and:

    ". . . by Grace . . . so that no man can boast."

    So our eternal salvation can be known to be waiting for us when we are found living in obedience to the Commandments, and such obedience is the eventual result of us TRULY knowing the true and complete Christ Jesus of the Bible and being perfected in His Love, and all that ALL by God's Grace and Spirit.

    "Peace and GRACE BE MULTIPLIED onto you," bj
     
  8. brotherjim

    brotherjim Member

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    P.S. Scott, btw, I have no "thing." And not to at all patronize you (after all, you may yourself despise the man), my favorite "TV evangelist" is Ralph Martin, a lay Catholic minister. I first suspected He knew the true path to the Heavenly Father when I observed His unfeigned Joy of the Lord and Meekness and Love on TV, and this suspected true Gospel was then confirmed in me when I procured and read a copy of the free booklet he offers on his broadcasts, it offering an explanation of The Way.

    bj
     
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  9. Scott1

    Scott1 Well-Known Member

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    bj,

    God bless you for your post..... loved those Bible verses!

    Peace,
    Scott

    ps ... I think Ralph is great.... glad you are open enough to listen to a Catholic minister!
     
  10. true blood

    true blood Active Member

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    I Corinthians 6:9: Know ye not that the unrighteous shall not inherit the kingdom of God? Be not deceived: neither adulterers, nor effeminate [lesbian], nor abusers of themselves with mankind [homo], nor theives, nor covetous, nor drunkards, nor revilers, nor extortioners, shall inherit the kingdom of God.
     
  11. Scott1

    Scott1 Well-Known Member

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    Only lesbian women are effeminate???? I think you may be confused......

    Peace,
    Scott
     
  12. true blood

    true blood Active Member

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    Where did I say ONLY lesbian women are effeminate???
     
  13. GPV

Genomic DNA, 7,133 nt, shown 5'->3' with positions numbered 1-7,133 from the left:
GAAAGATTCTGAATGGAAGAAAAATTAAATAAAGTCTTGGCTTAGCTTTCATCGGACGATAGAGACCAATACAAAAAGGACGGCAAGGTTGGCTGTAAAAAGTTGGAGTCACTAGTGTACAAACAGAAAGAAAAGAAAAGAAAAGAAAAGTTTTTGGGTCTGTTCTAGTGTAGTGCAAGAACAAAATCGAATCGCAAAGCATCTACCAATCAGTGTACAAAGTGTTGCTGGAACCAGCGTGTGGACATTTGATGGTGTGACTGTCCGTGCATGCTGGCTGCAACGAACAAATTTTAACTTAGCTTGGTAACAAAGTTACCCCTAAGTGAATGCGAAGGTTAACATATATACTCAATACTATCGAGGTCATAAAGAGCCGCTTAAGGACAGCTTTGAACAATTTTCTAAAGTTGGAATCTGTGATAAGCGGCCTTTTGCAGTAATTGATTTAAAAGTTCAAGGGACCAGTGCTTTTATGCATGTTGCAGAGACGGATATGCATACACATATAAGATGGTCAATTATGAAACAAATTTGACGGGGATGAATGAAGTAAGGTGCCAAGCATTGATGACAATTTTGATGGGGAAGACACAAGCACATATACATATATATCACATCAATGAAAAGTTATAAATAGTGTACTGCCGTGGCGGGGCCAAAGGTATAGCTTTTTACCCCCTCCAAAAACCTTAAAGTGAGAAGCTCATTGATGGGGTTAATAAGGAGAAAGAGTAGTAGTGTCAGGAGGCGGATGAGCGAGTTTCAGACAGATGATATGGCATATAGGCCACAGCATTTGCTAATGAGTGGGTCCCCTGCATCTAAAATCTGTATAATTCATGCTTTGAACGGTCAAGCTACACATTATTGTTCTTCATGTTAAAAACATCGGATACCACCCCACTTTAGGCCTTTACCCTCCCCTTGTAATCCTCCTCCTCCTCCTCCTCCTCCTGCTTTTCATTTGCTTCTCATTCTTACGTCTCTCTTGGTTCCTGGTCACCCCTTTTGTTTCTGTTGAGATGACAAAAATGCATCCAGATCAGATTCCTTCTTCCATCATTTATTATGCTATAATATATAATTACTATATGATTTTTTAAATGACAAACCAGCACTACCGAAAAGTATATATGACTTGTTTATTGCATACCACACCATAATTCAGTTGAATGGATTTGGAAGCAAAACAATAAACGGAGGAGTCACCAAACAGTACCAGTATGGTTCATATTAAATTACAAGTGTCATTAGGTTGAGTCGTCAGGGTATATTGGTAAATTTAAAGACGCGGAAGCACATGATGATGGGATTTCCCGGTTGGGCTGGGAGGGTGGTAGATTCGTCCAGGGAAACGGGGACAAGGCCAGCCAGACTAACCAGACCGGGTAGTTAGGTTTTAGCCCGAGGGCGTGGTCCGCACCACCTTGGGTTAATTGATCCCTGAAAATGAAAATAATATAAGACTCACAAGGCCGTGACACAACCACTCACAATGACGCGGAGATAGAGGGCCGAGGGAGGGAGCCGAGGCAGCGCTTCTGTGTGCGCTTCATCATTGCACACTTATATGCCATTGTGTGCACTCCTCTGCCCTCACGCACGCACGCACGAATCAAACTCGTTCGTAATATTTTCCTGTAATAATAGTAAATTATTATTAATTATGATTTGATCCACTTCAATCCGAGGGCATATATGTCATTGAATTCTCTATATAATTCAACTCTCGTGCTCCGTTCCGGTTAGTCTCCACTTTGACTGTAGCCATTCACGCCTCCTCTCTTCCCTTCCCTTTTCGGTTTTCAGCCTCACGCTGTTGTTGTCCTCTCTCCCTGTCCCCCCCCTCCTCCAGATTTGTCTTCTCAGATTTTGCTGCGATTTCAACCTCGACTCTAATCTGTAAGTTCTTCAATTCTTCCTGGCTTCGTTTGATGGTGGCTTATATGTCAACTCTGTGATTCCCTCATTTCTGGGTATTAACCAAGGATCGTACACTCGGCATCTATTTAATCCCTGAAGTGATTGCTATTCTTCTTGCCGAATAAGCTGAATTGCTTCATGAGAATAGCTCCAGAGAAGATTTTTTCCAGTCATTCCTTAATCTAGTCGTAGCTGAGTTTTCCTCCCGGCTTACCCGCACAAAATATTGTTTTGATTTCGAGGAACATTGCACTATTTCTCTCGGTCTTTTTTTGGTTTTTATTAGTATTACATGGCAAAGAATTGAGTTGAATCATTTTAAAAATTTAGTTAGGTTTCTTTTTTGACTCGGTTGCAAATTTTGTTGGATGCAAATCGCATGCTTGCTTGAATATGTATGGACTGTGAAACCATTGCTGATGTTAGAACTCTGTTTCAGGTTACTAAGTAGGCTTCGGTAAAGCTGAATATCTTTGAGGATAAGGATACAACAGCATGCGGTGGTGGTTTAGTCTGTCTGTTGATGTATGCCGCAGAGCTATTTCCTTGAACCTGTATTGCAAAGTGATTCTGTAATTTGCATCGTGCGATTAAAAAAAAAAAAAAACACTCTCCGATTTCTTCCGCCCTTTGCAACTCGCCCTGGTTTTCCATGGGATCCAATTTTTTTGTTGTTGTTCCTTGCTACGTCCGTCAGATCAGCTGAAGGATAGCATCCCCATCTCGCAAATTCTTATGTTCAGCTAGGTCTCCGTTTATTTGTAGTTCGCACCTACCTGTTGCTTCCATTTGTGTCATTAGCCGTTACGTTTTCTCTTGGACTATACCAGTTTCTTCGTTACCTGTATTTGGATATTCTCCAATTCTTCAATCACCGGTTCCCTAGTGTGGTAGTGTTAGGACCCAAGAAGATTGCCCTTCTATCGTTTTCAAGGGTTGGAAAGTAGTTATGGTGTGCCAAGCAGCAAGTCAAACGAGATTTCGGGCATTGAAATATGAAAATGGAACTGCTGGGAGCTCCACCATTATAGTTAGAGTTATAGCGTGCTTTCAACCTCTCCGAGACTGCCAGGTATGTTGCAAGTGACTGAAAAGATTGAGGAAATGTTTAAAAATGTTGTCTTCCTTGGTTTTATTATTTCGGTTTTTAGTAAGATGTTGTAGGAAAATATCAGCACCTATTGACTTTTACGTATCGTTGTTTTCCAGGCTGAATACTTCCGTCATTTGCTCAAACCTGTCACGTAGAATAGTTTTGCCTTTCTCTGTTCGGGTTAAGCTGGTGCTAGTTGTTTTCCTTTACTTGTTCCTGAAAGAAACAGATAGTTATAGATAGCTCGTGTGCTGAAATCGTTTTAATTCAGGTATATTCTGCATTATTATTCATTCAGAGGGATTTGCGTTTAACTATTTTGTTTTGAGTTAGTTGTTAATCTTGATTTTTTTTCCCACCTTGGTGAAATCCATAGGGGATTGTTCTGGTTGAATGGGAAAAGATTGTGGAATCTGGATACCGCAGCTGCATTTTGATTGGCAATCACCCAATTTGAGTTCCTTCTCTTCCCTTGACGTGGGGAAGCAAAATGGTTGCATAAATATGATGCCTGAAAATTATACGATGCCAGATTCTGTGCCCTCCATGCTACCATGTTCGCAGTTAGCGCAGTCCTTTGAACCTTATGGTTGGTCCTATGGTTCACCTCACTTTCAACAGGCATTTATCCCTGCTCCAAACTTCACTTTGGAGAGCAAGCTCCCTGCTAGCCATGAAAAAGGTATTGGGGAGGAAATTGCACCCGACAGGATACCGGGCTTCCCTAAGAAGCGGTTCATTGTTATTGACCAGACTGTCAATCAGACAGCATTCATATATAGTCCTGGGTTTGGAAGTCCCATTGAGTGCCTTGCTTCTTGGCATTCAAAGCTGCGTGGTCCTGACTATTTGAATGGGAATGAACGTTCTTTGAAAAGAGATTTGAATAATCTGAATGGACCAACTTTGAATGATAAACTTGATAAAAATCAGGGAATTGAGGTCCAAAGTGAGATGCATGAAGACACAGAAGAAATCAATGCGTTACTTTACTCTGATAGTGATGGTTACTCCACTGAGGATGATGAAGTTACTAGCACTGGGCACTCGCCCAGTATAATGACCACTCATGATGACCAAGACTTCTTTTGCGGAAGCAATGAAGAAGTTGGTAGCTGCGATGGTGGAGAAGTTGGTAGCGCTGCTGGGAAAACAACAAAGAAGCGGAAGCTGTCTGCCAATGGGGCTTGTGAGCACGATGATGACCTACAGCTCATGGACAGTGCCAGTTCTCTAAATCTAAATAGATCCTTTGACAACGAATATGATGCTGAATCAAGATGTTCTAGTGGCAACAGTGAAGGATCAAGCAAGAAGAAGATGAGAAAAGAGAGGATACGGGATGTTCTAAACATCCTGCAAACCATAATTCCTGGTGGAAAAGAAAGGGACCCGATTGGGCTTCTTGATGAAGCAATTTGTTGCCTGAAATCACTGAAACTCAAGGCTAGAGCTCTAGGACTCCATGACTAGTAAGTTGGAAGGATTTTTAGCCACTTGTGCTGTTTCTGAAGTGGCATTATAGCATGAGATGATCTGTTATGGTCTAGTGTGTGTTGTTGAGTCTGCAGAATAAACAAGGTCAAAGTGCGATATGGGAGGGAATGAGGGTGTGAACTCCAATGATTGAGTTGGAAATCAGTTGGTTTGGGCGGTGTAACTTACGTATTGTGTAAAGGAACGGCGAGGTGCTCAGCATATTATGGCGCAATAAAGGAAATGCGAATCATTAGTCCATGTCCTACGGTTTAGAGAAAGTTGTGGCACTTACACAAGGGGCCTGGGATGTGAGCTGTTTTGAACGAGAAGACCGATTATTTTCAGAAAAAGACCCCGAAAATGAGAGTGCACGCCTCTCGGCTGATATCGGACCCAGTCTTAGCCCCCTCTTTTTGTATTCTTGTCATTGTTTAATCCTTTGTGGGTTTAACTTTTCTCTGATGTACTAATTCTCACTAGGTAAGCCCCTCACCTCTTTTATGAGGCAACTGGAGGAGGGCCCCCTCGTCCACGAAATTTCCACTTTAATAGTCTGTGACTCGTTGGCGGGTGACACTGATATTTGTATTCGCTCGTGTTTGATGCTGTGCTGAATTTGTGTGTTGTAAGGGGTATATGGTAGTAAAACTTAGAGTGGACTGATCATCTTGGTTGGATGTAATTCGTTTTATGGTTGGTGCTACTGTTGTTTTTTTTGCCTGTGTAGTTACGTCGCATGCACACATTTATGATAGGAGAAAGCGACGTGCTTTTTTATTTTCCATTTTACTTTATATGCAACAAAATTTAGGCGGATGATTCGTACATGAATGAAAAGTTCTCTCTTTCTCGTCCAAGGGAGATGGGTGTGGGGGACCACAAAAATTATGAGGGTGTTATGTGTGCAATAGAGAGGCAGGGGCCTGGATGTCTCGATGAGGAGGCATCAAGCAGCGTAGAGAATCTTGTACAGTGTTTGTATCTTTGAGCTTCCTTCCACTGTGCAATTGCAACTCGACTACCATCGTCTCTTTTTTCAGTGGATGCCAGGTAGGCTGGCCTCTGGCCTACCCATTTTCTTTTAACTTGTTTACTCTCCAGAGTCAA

GPV Member

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    I would have guessed that as a UUer you would have had some thoughts on this already.

    For myself, I believe in theistic evolution, homosexuality is okay but I think it's better to be monagomous/married, abortion up until 2nd trimester or due to rape, incest or medical need (BUT I vastly prefer to see it not used as birth control and would be glad to funnel my tax money in to halfway huses for pregnant teens with nowhere else to go), I believe the Bible is God-inspired but that man's free will and just plain misunderstandings have made their way into the Good Book (I also believe that too many people have made it into an idol of sorts in that they allow legalism to interfere with having a personal connection with God and His grace), and I think God transcends labels and religions.

    Jesus said "I am the Way" but to me, Jesus is God. I believe anyone who is sincerely yearning for a relationship with God will find Him, and that He does not care about the name of the faith that they may or may not find Him through. (And I use "Him" loosely here, as I believe that God is both male and female. After all, I am a woman and I am created in God's image. ;) )

    And most conservative Christians do not view anyone who holds beliefs that vary from their own as having a viable relationship with God. Even if that person calls him or herself a Christian. On the other hand, I think liberal Christians are inclined to see conservative and "fundagelical" Christians as being brothers and sisters of the same faith. (Though we do shake our head in bemusement sometimes over the differences in our beliefs. *lol*)

    I guess to put it in a nutshell, conservatives worry more about what is different between Christian sects, and liberals look more at what common ground ties them together. :)
     
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  14. Feathers in Hair

    Feathers in Hair World's Tallest Hobbit

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    Well said! I love people in general, and it physically hurt when a few people would single out my beliefs and say that I wasn't a 'Christian' (and, in these people's opinions, therefore inferior).

    When I was growing up, I had the interesting experience of having two rather liberal parents who would always manage to join the most conservative church whereever we lived. (Since we moved quite a bit, these were varied.) Although I was a free-spirited child, this didn't seem to matter until I was able to question what was being preached. Since we were always very active in the fellowship (Volunteering in the choir, youth programs, library organization, etc.) there was ample time for my fellow church-goers to hear these questions. I was not wise enough to see that most of my beliefs (at about 12) did not concur with those of the congregation in general. "Why are women 'allowed' to be missionaries, but not pastors?" I would ask. "If Jesus loves everyone, why wouldn't He want us to love everyone, too?" While it was true that, in this congregation, the words of a young girl meant very little (and, again, I don't for a moment believe that this is true with every conservative group!) I was looked upon as a trouble-maker. Having acted-up less than the other children, I could not understand the glares I would get as I sat in the church pews, both from the kids and the adults. While I'd loved the spiritual aspect of Christianity, organized religion was almost irrepairably harmed to me. I continued volunteering with any church we joined into my 20's, but the joy had been replaced with a humiliating feeling of being judged.